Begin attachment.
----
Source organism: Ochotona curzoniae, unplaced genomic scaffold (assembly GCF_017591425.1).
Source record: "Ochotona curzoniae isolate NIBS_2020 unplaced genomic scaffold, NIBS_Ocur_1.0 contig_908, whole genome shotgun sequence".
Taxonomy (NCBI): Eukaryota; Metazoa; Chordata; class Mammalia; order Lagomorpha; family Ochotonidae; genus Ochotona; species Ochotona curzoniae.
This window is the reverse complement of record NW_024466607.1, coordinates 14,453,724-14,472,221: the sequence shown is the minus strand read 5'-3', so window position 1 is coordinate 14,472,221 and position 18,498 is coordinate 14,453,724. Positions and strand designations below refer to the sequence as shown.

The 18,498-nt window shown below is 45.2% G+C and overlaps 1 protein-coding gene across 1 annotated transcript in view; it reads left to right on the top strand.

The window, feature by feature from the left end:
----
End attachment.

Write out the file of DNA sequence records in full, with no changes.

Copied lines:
Source organism: Ochotona curzoniae, unplaced genomic scaffold (assembly GCF_017591425.1).
Source record: "Ochotona curzoniae isolate NIBS_2020 unplaced genomic scaffold, NIBS_Ocur_1.0 contig_908, whole genome shotgun sequence".
Taxonomy (NCBI): Eukaryota; Metazoa; Chordata; class Mammalia; order Lagomorpha; family Ochotonidae; genus Ochotona; species Ochotona curzoniae.
This window is the reverse complement of record NW_024466607.1, coordinates 14,453,724-14,472,221: the sequence shown is the minus strand read 5'-3', so window position 1 is coordinate 14,472,221 and position 18,498 is coordinate 14,453,724. Positions and strand designations below refer to the sequence as shown.

The 18,498-nt window shown below is 45.2% G+C and overlaps 1 protein-coding gene across 1 annotated transcript in view; it reads left to right on the top strand.

The window, feature by feature from the left end: